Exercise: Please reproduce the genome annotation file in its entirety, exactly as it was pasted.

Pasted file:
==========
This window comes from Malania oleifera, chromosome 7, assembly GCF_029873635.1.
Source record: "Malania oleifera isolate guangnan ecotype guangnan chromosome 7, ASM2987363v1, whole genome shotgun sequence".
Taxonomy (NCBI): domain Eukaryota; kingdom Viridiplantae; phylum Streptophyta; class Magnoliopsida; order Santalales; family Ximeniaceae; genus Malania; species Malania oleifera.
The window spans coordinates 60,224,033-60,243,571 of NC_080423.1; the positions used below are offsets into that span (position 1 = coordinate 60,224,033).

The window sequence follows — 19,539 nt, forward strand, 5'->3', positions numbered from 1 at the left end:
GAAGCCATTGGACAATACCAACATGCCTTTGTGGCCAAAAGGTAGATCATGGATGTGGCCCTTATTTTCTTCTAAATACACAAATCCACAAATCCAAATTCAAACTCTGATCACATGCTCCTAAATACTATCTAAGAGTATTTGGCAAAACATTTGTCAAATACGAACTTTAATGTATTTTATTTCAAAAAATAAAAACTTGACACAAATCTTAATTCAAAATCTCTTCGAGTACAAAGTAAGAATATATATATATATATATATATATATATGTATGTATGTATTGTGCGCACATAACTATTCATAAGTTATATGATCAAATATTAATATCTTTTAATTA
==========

This window comes from Malania oleifera, chromosome 7, assembly GCF_029873635.1.
Source record: "Malania oleifera isolate guangnan ecotype guangnan chromosome 7, ASM2987363v1, whole genome shotgun sequence".
Taxonomy (NCBI): domain Eukaryota; kingdom Viridiplantae; phylum Streptophyta; class Magnoliopsida; order Santalales; family Ximeniaceae; genus Malania; species Malania oleifera.
The window spans coordinates 60,224,033-60,243,571 of NC_080423.1; the positions used below are offsets into that span (position 1 = coordinate 60,224,033).

The window sequence follows — 19,539 nt, forward strand, 5'->3', positions numbered from 1 at the left end:
GAAGCCATTGGACAATACCAACATGCCTTTGTGGCCAAAAGGTAGATCATGGATGTGGCCCTTATTTTCTTCTAAATACACAAATCCACAAATCCAAATTCAAACTCTGATCACATGCTCCTAAATACTATCTAAGAGTATTTGGCAAAACATTTGTCAAATACGAACTTTAATGTATTTTATTTCAAAAAATAAAAACTTGACACAAATCTTAATTCAAAATCTCTTCGAGTACAAAGTAAGAATATATATATATATATATATATATATATGTATGTATGTATTGTGCGCACATAACTATTCATAAGTTATATGATCAAATATTAATATCTTTTAATTA